Tocqueville is saying that the advance toward equality, which is the primary fact of history, is not necessarily progress. He declares that it is impossible to say that the change is for the better in the most general sense. "No man on the earth can as yet affirm," he asserts, "absolutely and generally, that the new state of the world is better than its former one; but it is already easy to perceive that this state is different." The advance of man toward greater equality is necessary: "the nations of our time cannot prevent the conditions of men from becoming equal."28 But there is much that men can do, in the way of knowing and of acting, to insure that this development is real progress, and not regress, for the human race. "It depends upon themselves whether the principle of equality is to lead them to servitude or freedom, to knowledge or barbarism, to prosperity or wretchedness."

Like Condorcet, Tocqueville holds that education can be an aid in averting the possible ill effects of increasing equality. "The first of the duties that are at this time imposed upon those who direct our affairs," he writes, "is to educate democracy, to reawaken, if possible, its religious beliefs; to purify its morals; to mold its actions; to substitute a knowledge of statecraft for its inexperience, and an awareness of its true interest for its blind instincts, to adapt its government to time and place, and to modify it according to men and to conditions. A new science of politics is needed for a new world" Condorcet would agree with most of this, probably, but he would not concur in holding that religious beliefs ought to be reawakened.

Condorcet and Tocqueville hold that advance toward equality is a characteristic of man's history, and that this advance is allied with progress.. Others concur on the second point, but not on the first. According to J. B. Bury, Proudhon held that progress depends on the energy of individuals, that liberty is a condition of its advance, "and that the end to be kept in view is the establishment of justice, which means equality." Bury quotes Proudhon as saying: "What dominates in all my studies, what forms their beginning and end, their summit and their base, their reason, what makes my originality as a thinker (if I have any), is that I affirm Progress resolutely, irrevocably, and everywhere, and deny the Absolute. All that I have ever written, all I have denied or affirmed, I have written, denied ot affirmed in the name of one unique idea, Progress. My adversaries, on the other hand, are all partisans of the Absolute, in omni genere, casu, et numero, to use the phrase of Sganarelle. Bury also analyzes the views of Leroux, a French Socialist who seems to affirm progress toward equality.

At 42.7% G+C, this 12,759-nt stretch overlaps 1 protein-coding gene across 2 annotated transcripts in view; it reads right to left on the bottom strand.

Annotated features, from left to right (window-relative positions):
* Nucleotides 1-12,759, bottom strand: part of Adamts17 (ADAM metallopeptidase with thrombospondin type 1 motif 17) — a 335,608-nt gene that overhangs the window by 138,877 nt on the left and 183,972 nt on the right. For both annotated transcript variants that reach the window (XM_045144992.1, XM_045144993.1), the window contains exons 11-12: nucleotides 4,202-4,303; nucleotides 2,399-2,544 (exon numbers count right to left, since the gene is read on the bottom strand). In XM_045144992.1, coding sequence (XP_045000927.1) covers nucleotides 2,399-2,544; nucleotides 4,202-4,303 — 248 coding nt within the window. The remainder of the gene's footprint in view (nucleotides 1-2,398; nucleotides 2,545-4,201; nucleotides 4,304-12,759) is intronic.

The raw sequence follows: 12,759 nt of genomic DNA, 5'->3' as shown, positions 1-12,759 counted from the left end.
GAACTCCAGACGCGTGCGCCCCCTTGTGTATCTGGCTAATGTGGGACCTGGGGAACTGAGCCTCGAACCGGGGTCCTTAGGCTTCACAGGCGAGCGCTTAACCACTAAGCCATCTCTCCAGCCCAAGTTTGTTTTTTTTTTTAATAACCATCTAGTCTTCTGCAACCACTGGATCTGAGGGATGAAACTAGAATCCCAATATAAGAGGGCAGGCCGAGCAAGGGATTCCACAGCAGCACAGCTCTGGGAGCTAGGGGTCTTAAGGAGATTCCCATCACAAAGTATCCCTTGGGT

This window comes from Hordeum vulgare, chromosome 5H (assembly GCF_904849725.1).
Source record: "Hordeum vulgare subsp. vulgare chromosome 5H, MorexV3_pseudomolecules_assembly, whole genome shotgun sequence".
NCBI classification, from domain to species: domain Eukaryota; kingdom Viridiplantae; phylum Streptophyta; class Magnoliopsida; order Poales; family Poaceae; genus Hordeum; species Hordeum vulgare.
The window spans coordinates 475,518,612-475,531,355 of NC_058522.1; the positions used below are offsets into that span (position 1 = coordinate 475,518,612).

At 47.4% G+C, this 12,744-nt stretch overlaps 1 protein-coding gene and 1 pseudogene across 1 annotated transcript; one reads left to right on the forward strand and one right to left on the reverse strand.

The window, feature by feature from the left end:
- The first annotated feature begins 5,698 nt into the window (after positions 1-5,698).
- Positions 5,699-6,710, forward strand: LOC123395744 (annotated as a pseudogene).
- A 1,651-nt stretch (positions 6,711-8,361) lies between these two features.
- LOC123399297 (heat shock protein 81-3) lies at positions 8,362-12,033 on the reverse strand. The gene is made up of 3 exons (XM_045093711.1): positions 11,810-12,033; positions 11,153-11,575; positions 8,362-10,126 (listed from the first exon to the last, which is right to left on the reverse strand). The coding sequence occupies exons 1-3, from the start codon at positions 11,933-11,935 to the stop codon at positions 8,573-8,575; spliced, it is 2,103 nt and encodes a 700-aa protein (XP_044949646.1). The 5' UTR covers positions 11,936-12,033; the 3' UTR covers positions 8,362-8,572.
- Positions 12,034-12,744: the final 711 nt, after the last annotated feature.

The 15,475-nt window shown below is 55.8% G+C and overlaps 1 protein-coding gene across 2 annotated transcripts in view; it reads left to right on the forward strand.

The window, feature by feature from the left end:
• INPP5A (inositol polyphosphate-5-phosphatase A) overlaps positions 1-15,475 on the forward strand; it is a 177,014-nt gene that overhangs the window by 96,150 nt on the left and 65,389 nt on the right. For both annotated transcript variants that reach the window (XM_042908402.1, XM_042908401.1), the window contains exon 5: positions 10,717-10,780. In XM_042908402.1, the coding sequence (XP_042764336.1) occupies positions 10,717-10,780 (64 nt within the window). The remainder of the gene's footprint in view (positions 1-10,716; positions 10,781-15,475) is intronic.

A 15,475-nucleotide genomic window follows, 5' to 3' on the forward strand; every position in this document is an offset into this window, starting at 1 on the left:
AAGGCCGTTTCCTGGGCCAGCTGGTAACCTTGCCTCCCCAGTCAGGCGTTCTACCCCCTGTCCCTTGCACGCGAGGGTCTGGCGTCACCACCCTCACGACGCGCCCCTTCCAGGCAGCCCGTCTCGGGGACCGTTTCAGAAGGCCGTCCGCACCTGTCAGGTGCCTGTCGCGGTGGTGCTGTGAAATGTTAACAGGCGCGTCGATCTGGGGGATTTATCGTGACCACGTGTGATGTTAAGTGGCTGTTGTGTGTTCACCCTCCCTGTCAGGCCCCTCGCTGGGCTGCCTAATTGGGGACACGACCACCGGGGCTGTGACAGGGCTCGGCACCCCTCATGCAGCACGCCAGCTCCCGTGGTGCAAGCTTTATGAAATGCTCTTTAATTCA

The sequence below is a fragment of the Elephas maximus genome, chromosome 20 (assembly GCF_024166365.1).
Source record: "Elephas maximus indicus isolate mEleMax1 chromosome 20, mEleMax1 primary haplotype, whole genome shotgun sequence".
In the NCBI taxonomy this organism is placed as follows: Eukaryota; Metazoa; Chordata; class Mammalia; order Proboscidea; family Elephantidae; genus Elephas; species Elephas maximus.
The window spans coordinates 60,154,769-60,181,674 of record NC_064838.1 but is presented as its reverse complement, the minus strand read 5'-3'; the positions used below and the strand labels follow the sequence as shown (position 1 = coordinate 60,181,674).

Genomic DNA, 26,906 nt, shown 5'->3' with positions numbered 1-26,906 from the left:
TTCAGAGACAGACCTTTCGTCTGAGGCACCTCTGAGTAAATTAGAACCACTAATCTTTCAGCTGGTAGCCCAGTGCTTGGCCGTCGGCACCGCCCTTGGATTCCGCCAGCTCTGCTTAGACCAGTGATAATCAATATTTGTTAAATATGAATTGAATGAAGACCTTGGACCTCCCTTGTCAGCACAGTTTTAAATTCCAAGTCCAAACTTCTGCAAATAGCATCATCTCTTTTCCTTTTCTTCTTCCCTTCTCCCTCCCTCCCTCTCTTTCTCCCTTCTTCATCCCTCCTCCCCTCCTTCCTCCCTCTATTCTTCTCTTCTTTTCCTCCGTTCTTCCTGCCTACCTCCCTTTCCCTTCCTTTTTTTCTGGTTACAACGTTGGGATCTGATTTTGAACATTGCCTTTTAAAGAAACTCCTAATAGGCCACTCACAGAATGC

This is to say that progress depends upon, and to some extent consists in, the increase of equality among men, but it is not to say that equality will necessarily increase.

A similar point is made by Henry George, who compares society to a boat.

Her progress through the water will not depend upon the exertion of crew, but upon the exertion devoted to propelling her. This will be lessened by any expenditure of force required for bailing, or any expenditure force in fighting among themselves, or in pulling in different directions.

What, then, are the conditions under which men may pull together advance the social boat, which is to say, progress? They are, says two: association and equality.

Improvement becomes possible as men come together in peaceful association, and the wider and closer the association, the greater the possibilities improvement. And as the wasteful expenditure of mental power in conflict becomes greater or less as the moral law which accords to each an equality of rights is ignored or is recognized, equality (or justice) is the second essential of progress.
"Thus association in equality is the law of progress," George goes on to declare. "Association frees mental power for expenditure in improvement and equality, or justice, or freedom - for the terms here signify the same thing, the recognition of the moral law - prevents the dissipation of this power in fruitless struggles." And he adds that inequality of conditions or of power tends to lessen the tendency toward progress, and can even reverse it."

pp. 399-400